David Starkey TV - Lucy Worsley TV - Blackadder III TV - George IV - Walter Savage Landor - Byron Rogers - The Private Lives of the Monarchs TV -
30,939. At the time of his collapse [George III] the Prince of Wales ... was already 48, under the combined influences of drinks, drugs, like the opium compound Laudanum ... He spent gigantically too. (England & George IV & Great Britain & Monarchy) Monarchy by David Starkey s3e5: Survival
30,954. George IV: obituary in The Times newspaper had this to say: ‘There never was an individual regretted less by his fellow creatures than this diseased king. What eye has wept for him?’ (England & Great Britain & George IV & Insults) Dr Lucy Worsley, Fit to Rule: How Royal Illness Changed History II: Bad Blood: Stuarts to Hanoverians
30,995. George really set the tone of the age and he was a notoriously extravagant character. (England & Great Britain & George IV) Dr Lucy Worsley, Elegance and Decadence: The Age of the Regency 1/3
30,996. George grew increasingly wayward and resentful. (England & Great Britain & George IV) ibid.
30,997. There was even an illegal marriage – to a Mrs Fitzherbert, a Catholic no less. (England & Great Britain & George IV) ibid.
31,000. People called him [George IV] The Grand Entertainment. (England & Great Britain & George IV) ibid.
31,005. George meanwhile was left with a Bonaparte obsession from which he never really recovered. (England & Great Britain & George IV) ibid.
31,008. There was an explosion of design: British style was lavish, theatrical, outrageous and brilliant. And at the heart of it all was George. (England & Great Britain & George IV & Fashion & Design) Dr Lucy Worsley, Elegance and Decadence: The Age of the Regency 2/3
31,009. The Pavilion captures the craziness of Regency style; its clashing of cultures, its boldness. (England & Great Britain & George IV) ibid.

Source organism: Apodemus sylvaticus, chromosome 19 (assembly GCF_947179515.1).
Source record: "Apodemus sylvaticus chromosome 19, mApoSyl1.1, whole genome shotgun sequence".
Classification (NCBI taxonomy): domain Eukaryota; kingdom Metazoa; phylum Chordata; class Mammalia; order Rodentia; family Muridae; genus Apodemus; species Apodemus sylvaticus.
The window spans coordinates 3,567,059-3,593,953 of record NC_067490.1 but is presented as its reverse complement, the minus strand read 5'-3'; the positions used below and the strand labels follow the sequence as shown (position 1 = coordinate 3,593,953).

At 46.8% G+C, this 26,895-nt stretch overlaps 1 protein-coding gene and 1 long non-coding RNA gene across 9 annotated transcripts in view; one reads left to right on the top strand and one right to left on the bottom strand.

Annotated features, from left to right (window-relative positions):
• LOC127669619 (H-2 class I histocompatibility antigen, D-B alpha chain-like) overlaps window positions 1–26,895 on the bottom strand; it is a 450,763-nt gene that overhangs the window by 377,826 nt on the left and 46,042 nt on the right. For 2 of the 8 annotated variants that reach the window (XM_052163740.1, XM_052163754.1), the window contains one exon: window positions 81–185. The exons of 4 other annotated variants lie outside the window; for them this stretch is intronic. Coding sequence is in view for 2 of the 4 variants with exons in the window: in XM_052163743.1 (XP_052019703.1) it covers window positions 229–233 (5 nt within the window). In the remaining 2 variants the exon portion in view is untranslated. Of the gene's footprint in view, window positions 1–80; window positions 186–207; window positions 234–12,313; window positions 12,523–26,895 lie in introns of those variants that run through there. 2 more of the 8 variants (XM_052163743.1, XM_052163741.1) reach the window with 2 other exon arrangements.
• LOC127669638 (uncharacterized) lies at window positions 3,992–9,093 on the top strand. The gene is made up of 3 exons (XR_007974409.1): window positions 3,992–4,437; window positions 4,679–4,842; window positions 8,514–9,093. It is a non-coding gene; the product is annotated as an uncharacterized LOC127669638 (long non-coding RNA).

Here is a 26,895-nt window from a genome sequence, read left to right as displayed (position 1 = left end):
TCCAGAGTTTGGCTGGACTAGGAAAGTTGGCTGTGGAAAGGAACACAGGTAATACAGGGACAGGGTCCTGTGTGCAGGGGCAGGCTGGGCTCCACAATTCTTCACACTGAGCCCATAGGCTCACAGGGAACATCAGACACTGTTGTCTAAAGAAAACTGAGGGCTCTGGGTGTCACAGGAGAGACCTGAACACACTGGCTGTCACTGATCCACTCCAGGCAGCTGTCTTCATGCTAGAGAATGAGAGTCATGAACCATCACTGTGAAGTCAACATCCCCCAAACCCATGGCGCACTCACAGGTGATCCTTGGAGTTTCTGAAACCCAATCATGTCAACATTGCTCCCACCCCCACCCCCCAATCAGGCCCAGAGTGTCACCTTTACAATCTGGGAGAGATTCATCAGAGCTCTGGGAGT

31,022. His [George] selfish and extravagant lifestyle had become a national disgrace. (England & Great Britain & George IV) Dr Lucy Worsley, Elegance and Decadence: The Age of the Regency 3/3
31,061. Mr Speaker, members of the House, I shall be brief as I have rather unfortunately become prime minister right in the middle of my exams. I look forward to fulfilling my duty in a manner which nanny would be proud. (England & George IV & Politics & Prime Minister) Blackadder III: Dish & Dishonesty, Pitt the Younger
31,062. Meet the new Member of Parliament for Dunny-on-the-Wold. Precisely, sir. Our slogan shall be a rotten candidate for a rotten borough. Baldrick, I want you to go back to your kitchen sink, you see, and prepare for government. (England & George IV & Politics & Prime Minister) ibid. Blackadder to Prince, with Baldrick
31,063. Pitt the Younger: I intend to put up my own brother as a candidate against you.
Blackadder: Oh and which Pitt would this be? Pitt the toddler? Pitt the embryo? Pitt the glint in the milkman’s eye? (England & George IV & Politics) ibid.
31,064. We in the Adder Party are going to fight this campaign on issues not personalities. Because our candidate doesn’t have a personality. (England & George IV & Politics) ibid.
31,065. Reporter: One voter, sixteen thousand four hundred and seventy two votes – a slight anomaly?
Blackadder: Not really, Mr Hanna. You see Mr Baldrick may look like a monkey that’s been put in a suit and then strategically shaved, but he is a brilliant politician. The number of votes I cast is simply a reflection of how firmly I believe in his policies. (England & George IV & Politics) ibid.
31,066. I shall become best friends with the cleverest man in England. That renowned brainbox Dr Samuel Johnson has asked me to be patron of his new book and I intend to accept. (England & George IV & Dictionary & Book) Blackadder III: Ink & Incapability, Prince to Blackadder